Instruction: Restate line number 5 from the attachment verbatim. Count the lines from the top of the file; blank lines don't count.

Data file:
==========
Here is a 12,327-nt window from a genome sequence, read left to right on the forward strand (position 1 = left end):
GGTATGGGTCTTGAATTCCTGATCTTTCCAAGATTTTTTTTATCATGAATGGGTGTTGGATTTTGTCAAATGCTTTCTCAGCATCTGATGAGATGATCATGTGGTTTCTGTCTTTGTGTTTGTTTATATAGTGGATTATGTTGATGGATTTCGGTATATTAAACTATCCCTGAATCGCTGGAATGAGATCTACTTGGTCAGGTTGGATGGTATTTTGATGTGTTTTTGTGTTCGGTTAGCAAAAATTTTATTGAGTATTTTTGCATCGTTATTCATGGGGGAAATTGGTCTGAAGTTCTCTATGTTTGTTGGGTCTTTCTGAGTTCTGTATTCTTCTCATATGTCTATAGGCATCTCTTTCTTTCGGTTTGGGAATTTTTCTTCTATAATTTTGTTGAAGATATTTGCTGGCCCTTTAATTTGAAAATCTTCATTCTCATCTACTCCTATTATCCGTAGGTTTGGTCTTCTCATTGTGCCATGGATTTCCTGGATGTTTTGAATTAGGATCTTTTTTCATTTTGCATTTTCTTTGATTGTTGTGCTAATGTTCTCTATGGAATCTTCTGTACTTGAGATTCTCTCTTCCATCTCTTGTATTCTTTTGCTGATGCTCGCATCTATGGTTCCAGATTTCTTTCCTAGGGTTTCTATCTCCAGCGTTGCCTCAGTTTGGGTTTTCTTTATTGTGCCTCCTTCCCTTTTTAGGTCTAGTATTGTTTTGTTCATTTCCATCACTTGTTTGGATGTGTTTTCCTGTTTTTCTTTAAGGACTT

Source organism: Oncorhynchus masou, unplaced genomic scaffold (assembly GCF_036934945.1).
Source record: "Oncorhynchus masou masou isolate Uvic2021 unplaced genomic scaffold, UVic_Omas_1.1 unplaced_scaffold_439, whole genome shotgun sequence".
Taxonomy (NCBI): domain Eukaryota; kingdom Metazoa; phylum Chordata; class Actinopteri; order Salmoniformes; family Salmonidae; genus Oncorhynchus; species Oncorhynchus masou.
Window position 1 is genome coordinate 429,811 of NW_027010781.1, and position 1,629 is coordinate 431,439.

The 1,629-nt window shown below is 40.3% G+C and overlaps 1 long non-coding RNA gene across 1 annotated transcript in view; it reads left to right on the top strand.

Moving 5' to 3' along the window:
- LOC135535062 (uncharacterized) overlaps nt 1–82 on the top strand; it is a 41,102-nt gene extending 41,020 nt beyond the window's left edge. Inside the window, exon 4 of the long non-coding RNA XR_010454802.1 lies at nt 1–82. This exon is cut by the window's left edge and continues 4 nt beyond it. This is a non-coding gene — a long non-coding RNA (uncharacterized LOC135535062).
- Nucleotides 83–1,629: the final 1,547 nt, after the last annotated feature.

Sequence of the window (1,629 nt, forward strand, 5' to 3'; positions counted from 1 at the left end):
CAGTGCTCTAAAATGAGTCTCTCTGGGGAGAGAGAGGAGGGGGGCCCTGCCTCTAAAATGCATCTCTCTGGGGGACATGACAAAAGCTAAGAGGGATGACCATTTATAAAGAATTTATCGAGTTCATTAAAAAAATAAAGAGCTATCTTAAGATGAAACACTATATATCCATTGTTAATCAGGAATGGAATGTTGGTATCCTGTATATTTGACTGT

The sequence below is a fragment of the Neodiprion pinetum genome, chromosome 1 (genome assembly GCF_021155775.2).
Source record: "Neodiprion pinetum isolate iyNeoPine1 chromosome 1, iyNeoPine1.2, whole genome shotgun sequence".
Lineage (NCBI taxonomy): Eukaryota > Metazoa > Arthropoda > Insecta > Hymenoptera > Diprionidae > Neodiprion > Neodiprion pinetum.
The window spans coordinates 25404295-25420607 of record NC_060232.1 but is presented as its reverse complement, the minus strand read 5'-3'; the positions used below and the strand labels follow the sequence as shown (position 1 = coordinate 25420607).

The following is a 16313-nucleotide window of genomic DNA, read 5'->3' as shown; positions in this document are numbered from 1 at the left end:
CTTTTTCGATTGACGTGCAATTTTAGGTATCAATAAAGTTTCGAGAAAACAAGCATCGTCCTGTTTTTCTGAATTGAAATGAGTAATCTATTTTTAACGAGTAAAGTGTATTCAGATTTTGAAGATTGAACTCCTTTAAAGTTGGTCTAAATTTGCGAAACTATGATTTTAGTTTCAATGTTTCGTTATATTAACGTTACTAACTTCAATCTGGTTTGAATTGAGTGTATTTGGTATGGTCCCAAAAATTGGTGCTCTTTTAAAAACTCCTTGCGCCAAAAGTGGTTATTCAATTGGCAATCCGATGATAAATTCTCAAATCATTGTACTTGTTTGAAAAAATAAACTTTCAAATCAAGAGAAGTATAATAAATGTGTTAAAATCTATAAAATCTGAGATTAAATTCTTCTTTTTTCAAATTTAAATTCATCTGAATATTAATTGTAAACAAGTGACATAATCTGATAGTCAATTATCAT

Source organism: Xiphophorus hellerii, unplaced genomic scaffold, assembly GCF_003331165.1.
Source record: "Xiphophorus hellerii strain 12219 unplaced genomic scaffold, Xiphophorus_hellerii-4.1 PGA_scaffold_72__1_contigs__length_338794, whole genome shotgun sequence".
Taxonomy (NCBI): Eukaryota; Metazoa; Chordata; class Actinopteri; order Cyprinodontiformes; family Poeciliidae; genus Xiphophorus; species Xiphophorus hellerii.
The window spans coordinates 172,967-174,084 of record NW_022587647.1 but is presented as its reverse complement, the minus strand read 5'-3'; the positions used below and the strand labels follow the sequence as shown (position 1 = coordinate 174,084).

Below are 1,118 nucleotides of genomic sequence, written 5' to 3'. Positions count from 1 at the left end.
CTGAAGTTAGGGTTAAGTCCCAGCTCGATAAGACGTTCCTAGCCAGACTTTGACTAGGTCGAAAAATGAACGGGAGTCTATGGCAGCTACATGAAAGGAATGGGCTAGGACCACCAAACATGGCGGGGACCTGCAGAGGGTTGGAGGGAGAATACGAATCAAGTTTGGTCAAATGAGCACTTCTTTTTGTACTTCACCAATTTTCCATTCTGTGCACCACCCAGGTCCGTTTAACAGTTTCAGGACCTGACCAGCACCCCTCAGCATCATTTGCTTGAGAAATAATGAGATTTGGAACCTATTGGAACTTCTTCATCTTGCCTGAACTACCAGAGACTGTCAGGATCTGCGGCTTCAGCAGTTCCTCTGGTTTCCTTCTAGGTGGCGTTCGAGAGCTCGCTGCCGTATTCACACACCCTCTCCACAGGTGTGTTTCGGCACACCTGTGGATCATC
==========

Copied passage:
Taxonomy (NCBI): domain Eukaryota; kingdom Metazoa; phylum Chordata; class Actinopteri; order Salmoniformes; family Salmonidae; genus Oncorhynchus; species Oncorhynchus masou.